Ellacoya State Park | Gilford, NH
With my wife, Sally, three sons and, lately, their wives and children, I’ve spent summer weekends on Lake Winnipesaukee, New Hampshire, for 38 years. So, until a surprise discovery just last summer, I assumed I knew all the fun things to do around New England’s third-largest lake–including having breakfast at The Strawberry Patch in Wolfeboro and then walking the railroad-track trail out along Lake Wentworth. Or shopping in Meredith–lunch at the Adirondack-style Lakehouse Grille (at Church Landing) there is a must.
Several times each summer, Sally has to visit the knit shop and quilt place in Center Harbor, while I peruse the great hardware store across the street. The kids play the miniature golf course in Alton Bay, and maybe, on the way back up Route 11 on the west side, we all climb Mount Major and pick blueberries up there while marveling at the incredible view. Of course, the younger family members consider Weirs Beach a must. They love the carnival-like stuff, but Sally and I have passed up that particular expedition for more than 30 years. I’m tempted to go back for the fried dough, though.
So the “surprise discovery” last summer? Well, first of all, you must learn to pronounce it correctly. It’s Ellacoya State Park on Route 11 in Gilford. If you call it “Lacoya,” everyone who works there (and from the manager to the ticket taker to the lifeguards to the snack-bar attendant, they’re all New Hampshire natives “born and bred”) will know you’re from Massachusetts. Besides, the Indian princess of long ago for whom the park is named would want you to say it correctly.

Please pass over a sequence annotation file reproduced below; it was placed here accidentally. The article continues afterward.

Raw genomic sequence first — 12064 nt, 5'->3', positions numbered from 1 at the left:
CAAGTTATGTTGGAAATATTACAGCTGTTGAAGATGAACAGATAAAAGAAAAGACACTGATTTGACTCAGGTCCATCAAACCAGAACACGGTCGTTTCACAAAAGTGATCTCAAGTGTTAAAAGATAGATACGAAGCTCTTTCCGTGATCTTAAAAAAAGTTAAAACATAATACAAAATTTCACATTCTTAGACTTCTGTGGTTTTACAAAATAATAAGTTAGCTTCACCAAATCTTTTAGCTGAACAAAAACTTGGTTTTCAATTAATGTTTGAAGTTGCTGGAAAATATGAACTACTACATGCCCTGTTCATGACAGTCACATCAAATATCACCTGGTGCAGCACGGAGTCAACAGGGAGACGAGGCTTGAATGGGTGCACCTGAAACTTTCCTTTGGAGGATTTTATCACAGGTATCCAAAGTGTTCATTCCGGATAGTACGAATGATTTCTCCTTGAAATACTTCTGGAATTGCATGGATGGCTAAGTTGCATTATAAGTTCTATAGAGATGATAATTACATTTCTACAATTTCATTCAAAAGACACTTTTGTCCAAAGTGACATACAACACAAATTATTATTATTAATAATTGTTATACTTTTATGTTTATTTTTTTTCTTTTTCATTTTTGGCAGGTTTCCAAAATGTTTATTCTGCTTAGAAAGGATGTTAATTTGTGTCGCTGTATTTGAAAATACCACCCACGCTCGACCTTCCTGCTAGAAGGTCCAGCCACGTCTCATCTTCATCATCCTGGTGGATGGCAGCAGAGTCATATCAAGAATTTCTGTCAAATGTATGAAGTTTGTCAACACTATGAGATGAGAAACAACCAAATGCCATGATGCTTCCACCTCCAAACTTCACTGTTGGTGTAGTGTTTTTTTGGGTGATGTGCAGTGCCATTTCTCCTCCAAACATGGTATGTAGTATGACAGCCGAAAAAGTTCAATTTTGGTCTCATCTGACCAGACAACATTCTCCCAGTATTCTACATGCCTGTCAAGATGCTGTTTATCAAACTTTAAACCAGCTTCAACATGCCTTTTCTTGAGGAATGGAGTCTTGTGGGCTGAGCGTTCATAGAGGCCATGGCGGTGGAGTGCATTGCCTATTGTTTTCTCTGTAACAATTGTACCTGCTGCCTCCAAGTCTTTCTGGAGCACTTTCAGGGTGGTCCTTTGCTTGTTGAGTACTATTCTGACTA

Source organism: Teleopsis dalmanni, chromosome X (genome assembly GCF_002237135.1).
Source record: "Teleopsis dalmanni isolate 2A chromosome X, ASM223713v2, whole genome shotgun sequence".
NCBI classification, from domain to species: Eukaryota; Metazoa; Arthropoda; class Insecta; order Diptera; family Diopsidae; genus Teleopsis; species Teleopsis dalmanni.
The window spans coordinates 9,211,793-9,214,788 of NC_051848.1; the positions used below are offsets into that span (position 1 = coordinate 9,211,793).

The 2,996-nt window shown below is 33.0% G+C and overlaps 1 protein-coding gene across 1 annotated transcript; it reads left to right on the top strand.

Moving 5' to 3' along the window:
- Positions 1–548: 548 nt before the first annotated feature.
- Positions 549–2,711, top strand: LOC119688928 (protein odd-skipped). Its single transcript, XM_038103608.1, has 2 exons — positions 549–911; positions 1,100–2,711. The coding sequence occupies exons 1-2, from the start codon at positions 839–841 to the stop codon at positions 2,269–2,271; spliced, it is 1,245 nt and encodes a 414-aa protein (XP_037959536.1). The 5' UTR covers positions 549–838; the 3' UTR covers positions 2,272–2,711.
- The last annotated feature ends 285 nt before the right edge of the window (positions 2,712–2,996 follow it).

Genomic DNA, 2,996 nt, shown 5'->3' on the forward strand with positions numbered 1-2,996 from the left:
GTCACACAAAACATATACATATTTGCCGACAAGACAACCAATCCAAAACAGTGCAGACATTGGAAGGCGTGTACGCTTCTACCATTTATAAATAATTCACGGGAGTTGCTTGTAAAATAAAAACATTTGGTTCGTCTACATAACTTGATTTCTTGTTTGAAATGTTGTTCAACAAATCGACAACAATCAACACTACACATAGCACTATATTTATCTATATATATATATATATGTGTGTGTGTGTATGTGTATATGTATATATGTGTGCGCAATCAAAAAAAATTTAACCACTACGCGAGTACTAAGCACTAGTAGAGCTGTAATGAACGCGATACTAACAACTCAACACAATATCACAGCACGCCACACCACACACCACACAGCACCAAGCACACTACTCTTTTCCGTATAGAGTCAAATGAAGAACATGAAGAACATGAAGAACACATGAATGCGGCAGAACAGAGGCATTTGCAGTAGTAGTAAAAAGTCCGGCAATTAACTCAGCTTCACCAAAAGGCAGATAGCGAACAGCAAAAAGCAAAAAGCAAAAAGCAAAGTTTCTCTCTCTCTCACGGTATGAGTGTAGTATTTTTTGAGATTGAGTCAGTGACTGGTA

What we loved about it was not just the 600-foot sandy beach or the gorgeous view across the lake to the Ossipee mountain range. It wasn’t the hot dogs, pizza, or homemade ice cream at the snack bar, either. For Sally and me it was the shade. You see, while everyone else enjoyed the sun, we could relax in the shade of the pine grove, interspersed with picnic tables. It’s behind the beach and along the shore of Poor Farm Brook, which separates the beach section from the RV camping facility. We were all so happy during our first visit, we returned many times over last summer. “It’s our new favorite thing!” our grandchildren decided.
Did we mention that July 2009 marks the park’s 50th anniversary? And to think I’ve just discovered it. But I will say that although I was born in Massachusetts, I’ve got the pronunciation down pat now.
When You Go
The Strawberry Patch
50 North Main St., Wolfeboro. 603-569-5523; strawberrypatch.tk
Church Landing at Mills Falls, 281 Daniel Webster Highway, Meredith. 603-279-5221; millfalls.com/dining.htm
Please Note: This information was accurate at the time of publication. When planning a trip, please confirm details by directly contacting any company or establishment you intend to visit.